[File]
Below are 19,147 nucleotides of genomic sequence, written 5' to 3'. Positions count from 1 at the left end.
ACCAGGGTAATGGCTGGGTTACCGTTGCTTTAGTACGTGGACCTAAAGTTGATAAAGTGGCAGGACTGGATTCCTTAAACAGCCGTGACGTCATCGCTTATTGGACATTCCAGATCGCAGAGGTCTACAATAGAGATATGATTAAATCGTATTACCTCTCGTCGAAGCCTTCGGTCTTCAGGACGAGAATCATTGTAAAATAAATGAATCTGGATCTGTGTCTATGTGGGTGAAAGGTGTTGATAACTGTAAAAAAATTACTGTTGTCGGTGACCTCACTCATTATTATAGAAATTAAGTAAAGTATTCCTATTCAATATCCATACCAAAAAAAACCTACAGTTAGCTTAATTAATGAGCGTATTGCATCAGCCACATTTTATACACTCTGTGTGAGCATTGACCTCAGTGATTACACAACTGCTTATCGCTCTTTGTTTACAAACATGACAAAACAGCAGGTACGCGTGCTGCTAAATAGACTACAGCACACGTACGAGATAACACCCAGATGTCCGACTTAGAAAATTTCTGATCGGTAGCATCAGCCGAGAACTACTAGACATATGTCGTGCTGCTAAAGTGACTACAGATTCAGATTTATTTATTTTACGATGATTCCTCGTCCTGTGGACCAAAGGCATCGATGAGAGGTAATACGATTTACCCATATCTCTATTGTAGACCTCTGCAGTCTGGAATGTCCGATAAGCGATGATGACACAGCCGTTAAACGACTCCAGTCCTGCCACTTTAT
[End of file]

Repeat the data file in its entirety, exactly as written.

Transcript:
Below are 19,147 nucleotides of genomic sequence, written 5' to 3'. Positions count from 1 at the left end.
ACCAGGGTAATGGCTGGGTTACCGTTGCTTTAGTACGTGGACCTAAAGTTGATAAAGTGGCAGGACTGGATTCCTTAAACAGCCGTGACGTCATCGCTTATTGGACATTCCAGATCGCAGAGGTCTACAATAGAGATATGATTAAATCGTATTACCTCTCGTCGAAGCCTTCGGTCTTCAGGACGAGAATCATTGTAAAATAAATGAATCTGGATCTGTGTCTATGTGGGTGAAAGGTGTTGATAACTGTAAAAAAATTACTGTTGTCGGTGACCTCACTCATTATTATAGAAATTAAGTAAAGTATTCCTATTCAATATCCATACCAAAAAAAACCTACAGTTAGCTTAATTAATGAGCGTATTGCATCAGCCACATTTTATACACTCTGTGTGAGCATTGACCTCAGTGATTACACAACTGCTTATCGCTCTTTGTTTACAAACATGACAAAACAGCAGGTACGCGTGCTGCTAAATAGACTACAGCACACGTACGAGATAACACCCAGATGTCCGACTTAGAAAATTTCTGATCGGTAGCATCAGCCGAGAACTACTAGACATATGTCGTGCTGCTAAAGTGACTACAGATTCAGATTTATTTATTTTACGATGATTCCTCGTCCTGTGGACCAAAGGCATCGATGAGAGGTAATACGATTTACCCATATCTCTATTGTAGACCTCTGCAGTCTGGAATGTCCGATAAGCGATGATGACACAGCCGTTAAACGACTCCAGTCCTGCCACTTTAT